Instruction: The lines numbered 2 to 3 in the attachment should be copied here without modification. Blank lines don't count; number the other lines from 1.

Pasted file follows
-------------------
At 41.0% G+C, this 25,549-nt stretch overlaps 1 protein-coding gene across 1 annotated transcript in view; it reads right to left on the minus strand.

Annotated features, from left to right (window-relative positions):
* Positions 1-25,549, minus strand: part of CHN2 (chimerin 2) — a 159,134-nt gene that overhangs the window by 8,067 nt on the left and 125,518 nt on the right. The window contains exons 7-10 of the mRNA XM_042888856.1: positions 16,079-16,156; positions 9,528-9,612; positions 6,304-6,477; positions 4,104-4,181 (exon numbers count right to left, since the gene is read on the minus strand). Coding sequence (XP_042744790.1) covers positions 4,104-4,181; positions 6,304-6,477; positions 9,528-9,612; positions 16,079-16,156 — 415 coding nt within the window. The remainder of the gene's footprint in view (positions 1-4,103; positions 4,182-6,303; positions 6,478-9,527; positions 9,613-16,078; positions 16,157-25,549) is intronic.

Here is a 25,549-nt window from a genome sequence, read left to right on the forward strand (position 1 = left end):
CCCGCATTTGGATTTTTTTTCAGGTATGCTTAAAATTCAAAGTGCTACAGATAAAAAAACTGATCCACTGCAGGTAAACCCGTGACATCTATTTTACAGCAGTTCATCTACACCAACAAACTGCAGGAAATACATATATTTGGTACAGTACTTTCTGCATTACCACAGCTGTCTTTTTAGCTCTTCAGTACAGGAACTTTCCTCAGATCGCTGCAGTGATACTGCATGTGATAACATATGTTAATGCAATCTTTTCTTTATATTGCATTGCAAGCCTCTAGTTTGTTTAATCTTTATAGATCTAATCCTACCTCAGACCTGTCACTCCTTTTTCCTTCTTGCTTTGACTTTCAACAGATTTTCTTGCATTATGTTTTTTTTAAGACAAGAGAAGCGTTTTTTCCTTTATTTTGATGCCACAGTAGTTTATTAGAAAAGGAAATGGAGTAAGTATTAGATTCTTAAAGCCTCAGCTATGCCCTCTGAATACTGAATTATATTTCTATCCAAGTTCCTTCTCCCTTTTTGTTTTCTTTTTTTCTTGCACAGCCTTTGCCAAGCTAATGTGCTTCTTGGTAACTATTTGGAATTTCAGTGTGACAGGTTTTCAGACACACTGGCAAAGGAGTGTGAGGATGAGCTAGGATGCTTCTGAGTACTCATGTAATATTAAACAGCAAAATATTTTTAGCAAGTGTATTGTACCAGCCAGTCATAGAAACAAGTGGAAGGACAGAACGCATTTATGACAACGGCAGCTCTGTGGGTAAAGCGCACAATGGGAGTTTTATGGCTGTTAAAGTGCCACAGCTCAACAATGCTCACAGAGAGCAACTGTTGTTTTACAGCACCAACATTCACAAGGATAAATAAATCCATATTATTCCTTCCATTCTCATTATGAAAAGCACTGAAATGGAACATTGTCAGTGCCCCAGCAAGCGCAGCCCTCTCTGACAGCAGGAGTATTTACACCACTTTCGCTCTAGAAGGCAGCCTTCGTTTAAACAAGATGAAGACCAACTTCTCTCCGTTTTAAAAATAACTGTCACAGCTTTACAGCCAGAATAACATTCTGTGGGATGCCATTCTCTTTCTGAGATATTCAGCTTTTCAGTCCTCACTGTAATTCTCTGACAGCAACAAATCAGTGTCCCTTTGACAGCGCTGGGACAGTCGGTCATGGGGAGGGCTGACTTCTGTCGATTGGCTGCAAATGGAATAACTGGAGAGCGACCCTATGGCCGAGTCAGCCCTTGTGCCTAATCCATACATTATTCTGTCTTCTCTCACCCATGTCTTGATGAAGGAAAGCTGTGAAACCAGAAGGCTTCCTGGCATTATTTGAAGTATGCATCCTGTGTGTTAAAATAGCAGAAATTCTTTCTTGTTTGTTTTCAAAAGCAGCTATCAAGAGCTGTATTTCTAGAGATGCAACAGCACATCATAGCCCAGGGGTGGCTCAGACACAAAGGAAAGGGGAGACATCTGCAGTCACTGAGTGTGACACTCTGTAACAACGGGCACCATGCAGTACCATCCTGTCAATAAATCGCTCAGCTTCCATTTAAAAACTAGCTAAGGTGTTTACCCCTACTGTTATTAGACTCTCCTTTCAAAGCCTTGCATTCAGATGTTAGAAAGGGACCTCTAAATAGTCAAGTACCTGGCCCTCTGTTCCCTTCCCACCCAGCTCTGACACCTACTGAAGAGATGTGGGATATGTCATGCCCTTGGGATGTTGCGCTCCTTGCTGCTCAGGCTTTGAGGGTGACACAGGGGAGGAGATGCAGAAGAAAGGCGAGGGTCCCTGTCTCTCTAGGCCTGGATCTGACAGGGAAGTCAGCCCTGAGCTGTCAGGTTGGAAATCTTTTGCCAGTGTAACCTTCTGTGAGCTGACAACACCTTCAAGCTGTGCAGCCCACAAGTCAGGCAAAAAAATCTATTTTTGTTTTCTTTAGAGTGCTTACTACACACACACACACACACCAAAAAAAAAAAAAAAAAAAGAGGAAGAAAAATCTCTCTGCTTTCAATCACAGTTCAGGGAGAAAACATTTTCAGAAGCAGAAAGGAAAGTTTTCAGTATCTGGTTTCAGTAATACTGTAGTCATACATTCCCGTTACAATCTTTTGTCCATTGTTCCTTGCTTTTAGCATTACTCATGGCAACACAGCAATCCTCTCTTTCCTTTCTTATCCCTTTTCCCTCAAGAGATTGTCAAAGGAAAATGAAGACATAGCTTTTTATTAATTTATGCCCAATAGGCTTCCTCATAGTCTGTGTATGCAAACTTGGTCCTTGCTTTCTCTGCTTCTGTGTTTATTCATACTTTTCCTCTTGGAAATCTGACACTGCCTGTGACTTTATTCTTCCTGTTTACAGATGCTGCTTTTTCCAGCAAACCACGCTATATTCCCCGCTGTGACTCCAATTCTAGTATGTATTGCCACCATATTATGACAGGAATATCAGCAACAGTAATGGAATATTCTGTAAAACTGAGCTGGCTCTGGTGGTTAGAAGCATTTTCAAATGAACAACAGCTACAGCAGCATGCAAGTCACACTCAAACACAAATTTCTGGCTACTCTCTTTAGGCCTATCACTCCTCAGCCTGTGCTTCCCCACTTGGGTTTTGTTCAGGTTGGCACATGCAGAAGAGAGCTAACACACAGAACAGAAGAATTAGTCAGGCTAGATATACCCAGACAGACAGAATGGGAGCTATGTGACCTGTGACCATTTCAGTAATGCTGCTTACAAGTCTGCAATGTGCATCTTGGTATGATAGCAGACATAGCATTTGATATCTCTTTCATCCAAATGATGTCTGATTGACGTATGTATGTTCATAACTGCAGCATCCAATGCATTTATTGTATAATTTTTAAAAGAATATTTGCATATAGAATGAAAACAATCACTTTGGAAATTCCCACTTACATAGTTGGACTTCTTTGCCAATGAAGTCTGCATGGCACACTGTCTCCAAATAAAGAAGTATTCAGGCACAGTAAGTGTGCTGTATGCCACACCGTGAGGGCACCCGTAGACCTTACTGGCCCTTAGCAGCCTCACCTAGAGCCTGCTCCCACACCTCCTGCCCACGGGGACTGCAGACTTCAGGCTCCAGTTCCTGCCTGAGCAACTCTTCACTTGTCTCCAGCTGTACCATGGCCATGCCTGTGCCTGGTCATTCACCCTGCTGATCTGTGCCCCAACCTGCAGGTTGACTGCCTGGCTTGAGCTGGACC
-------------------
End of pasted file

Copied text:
Annotated features, from left to right (window-relative positions):
* Positions 1-25,549, minus strand: part of CHN2 (chimerin 2) — a 159,134-nt gene that overhangs the window by 8,067 nt on the left and 125,518 nt on the right. The window contains exons 7-10 of the mRNA XM_042888856.1: positions 16,079-16,156; positions 9,528-9,612; positions 6,304-6,477; positions 4,104-4,181 (exon numbers count right to left, since the gene is read on the minus strand). Coding sequence (XP_042744790.1) covers positions 4,104-4,181; positions 6,304-6,477; positions 9,528-9,612; positions 16,079-16,156 — 415 coding nt within the window. The remainder of the gene's footprint in view (positions 1-4,103; positions 4,182-6,303; positions 6,478-9,527; positions 9,613-16,078; positions 16,157-25,549) is intronic.